Eight conferences down, just two to go. This week we move cross country from the west coast to the southeast. Next up is the SEC. Here are the 2017 SEC standings.
When Jim McElwain was relieved of his duties in late October, I realized no current coach in the SEC East at that point had ever won the division! In fact, the last three head coaches to win the division (McElwain, Pinkel, and Richt) had all departed within three seasons of winning the division! Is this standard practice in the SEC? To find out, I looked at all SEC coaches that have won division titles since the league expanded in 1992. I then calculated how many seasons they coached at their school after their most recent title. For example, Steve Spurrier won pretty much every SEC East title in the 90’s at Florida, but his most recent title with the Gators came in 2000. He coached just one additional season at Florida before resigning to become head coach of the Washington Redskins. Obviously, Spurrier was not forced out at Florida, but I still wanted to get an idea of how long each coach lasted after their last division title. I rounded partial seasons up, so Jim McElwain gets credit for one full season and Les Miles get credit for five even though they did not finish out their final campaigns. The following table lists the SEC division winning coaches who are no longer employed by the schools where they won titles. I have highlighted coaches who were removed for performance based reasons to differentiate those from coaches who moved on voluntarily. We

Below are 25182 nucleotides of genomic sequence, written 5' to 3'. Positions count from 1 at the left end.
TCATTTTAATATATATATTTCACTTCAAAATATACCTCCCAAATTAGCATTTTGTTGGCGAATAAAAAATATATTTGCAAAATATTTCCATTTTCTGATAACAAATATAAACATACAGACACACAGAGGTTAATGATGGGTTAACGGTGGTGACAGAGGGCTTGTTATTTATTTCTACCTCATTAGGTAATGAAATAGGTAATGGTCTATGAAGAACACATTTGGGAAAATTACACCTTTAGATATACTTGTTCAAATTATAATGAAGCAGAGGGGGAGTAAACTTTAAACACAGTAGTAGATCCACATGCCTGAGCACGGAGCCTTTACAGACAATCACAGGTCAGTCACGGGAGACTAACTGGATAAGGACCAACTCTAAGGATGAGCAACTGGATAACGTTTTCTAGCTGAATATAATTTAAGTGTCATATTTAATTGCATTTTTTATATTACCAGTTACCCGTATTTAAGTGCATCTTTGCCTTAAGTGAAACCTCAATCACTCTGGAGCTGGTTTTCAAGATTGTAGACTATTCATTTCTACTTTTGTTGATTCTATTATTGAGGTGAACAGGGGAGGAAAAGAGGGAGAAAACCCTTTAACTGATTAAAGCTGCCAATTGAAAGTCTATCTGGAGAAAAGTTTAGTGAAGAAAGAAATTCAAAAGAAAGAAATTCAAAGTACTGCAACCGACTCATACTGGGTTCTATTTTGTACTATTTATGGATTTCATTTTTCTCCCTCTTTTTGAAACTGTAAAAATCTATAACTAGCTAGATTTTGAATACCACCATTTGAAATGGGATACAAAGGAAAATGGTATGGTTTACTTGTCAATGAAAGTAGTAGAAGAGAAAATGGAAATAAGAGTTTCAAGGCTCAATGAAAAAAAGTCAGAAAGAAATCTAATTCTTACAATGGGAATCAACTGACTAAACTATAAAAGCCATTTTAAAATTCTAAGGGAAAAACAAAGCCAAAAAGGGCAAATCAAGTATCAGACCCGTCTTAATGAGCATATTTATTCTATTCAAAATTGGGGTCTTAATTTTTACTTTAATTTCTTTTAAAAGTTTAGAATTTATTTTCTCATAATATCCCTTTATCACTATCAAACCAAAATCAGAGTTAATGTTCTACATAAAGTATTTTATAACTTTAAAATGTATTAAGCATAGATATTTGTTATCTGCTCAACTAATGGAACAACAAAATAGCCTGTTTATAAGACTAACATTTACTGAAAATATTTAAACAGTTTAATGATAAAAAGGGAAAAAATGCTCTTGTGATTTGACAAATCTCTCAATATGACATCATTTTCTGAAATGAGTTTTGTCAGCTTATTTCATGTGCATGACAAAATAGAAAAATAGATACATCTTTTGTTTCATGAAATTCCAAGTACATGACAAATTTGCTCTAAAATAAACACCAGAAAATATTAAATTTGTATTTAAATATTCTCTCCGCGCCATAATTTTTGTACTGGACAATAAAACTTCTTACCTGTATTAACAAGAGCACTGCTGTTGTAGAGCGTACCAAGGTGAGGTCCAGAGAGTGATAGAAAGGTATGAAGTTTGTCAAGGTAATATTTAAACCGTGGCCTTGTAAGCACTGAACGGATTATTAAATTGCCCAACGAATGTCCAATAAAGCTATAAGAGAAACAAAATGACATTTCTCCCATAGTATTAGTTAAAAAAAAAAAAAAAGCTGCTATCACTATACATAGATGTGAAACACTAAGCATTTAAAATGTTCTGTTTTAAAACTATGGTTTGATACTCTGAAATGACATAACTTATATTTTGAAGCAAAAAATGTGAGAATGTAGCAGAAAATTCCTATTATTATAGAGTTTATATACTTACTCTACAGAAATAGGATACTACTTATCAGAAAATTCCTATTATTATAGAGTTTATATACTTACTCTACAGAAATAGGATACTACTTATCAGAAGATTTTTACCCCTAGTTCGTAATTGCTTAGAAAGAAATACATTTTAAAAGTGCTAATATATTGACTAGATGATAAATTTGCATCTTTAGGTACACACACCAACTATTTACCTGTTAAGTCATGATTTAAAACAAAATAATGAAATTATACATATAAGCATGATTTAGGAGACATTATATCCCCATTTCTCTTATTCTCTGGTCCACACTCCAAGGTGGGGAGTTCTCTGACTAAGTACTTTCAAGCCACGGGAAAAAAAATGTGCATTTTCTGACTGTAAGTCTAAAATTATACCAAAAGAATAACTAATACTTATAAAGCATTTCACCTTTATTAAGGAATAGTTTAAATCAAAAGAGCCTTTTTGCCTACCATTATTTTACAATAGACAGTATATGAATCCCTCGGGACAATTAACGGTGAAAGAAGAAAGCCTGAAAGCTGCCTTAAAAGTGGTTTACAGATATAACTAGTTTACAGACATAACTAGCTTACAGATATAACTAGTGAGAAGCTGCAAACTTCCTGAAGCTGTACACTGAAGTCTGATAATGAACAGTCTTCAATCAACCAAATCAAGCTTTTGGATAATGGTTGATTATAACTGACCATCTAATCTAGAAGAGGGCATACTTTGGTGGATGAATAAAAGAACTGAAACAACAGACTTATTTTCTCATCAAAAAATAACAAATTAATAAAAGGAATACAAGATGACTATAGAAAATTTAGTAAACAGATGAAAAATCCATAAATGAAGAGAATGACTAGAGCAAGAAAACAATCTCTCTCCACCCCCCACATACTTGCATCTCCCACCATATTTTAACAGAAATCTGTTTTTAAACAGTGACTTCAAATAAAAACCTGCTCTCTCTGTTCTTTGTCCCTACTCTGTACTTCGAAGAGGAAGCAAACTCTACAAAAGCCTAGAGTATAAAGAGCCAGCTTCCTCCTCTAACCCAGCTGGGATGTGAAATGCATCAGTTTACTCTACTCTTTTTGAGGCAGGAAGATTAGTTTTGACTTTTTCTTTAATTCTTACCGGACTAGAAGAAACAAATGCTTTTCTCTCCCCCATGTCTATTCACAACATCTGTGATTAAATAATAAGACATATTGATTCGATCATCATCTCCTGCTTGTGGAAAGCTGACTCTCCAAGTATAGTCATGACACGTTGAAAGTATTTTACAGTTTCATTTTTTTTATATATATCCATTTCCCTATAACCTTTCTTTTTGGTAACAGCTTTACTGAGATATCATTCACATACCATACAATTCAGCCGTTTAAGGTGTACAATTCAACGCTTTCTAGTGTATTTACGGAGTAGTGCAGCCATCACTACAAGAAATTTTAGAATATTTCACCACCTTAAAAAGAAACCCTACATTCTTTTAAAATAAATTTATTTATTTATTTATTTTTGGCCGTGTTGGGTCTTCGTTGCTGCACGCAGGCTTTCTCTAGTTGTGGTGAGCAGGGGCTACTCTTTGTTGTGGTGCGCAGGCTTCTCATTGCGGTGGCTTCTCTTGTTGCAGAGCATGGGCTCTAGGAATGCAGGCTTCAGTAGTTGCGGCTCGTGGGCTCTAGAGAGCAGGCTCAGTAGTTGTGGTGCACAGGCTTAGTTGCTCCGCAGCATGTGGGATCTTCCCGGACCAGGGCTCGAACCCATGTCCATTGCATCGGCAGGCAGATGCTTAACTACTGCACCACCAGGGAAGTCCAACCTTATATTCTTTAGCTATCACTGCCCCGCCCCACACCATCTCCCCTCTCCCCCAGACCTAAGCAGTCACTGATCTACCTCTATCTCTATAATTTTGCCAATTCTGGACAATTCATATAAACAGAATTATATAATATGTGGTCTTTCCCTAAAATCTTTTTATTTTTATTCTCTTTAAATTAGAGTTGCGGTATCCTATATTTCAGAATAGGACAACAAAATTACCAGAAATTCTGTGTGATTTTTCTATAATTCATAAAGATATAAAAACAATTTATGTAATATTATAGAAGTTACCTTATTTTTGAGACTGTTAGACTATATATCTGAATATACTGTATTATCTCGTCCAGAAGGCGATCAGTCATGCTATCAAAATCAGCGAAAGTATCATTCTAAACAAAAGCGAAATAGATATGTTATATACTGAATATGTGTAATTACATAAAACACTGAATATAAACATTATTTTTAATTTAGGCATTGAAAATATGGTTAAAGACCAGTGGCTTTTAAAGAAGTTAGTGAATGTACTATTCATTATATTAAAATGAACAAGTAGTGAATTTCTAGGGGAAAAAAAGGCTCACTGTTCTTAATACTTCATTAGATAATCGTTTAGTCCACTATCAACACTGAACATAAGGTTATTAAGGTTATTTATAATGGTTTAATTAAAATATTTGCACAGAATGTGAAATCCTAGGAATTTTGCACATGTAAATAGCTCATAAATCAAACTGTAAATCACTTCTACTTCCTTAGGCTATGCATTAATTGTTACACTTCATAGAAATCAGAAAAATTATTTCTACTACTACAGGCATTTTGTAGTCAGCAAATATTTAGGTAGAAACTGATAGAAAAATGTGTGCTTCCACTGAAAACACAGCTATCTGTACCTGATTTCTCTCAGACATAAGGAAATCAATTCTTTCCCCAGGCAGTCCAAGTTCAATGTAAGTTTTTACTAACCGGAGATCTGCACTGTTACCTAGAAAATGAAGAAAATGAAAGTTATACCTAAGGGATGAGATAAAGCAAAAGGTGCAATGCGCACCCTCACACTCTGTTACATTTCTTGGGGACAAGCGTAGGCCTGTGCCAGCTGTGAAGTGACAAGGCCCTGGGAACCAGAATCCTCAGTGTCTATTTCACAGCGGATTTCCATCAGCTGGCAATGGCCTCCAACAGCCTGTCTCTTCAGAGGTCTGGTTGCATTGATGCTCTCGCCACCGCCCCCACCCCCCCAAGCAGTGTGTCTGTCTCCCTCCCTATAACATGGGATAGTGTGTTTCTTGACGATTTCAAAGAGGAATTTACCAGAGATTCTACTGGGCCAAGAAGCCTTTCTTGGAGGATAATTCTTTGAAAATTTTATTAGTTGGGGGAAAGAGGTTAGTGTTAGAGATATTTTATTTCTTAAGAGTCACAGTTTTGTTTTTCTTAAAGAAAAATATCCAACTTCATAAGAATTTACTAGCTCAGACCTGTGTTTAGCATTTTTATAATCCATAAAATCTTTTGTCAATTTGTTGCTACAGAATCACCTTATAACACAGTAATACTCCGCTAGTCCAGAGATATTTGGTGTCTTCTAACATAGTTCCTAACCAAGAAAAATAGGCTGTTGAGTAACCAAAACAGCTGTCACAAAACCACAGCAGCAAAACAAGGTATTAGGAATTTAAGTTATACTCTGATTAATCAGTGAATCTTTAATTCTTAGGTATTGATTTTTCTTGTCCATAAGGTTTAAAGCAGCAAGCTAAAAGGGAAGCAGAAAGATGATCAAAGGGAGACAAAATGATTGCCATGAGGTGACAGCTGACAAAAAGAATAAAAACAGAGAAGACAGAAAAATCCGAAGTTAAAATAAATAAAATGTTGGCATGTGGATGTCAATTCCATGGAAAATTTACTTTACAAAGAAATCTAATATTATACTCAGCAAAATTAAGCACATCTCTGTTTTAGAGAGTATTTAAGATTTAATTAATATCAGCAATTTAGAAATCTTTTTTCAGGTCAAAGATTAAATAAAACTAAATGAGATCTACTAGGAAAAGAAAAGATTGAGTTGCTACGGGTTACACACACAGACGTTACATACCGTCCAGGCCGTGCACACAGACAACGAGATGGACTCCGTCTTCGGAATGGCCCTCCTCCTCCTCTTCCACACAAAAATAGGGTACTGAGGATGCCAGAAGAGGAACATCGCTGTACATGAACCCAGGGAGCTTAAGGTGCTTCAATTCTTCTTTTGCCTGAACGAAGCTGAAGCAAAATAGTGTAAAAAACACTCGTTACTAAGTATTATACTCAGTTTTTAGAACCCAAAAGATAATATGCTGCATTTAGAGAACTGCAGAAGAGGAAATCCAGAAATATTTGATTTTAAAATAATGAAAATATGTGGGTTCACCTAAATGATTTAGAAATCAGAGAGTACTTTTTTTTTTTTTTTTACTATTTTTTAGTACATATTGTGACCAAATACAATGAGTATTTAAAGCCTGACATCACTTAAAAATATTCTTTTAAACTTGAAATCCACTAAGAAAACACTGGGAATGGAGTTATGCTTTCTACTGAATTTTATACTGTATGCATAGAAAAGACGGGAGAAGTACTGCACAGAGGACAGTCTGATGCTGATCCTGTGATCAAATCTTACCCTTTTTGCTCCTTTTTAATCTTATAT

can quibble with a few of those distinctions, but for the most part, I think they are accurate.
Examining the SEC in a vacuum allows us to gleam a little information, but a comparison is what we really want. Are SEC coaches on a much shorter leash? To answer that, we need to look at the other Power Five conferences. The SEC had a decade or more head start on every other major conference except the Big 12, and the Big 12 ended divisional play eight seasons ago, so I have decided to lump the other four conferences together. Once again, I have included all division title winning coaches while highlighting those that were fired or forced out for performance-based reasons.
It does appear life is tougher for coaches in the SEC, at least in regards to longevity. Winning a division title doesn’t buy you a lot of time. Of course, the compensation, on par with the GDP of some Central American countries and the guaranteed contracts that are the envy of NBA players helps keep the fired coaches above the poverty line.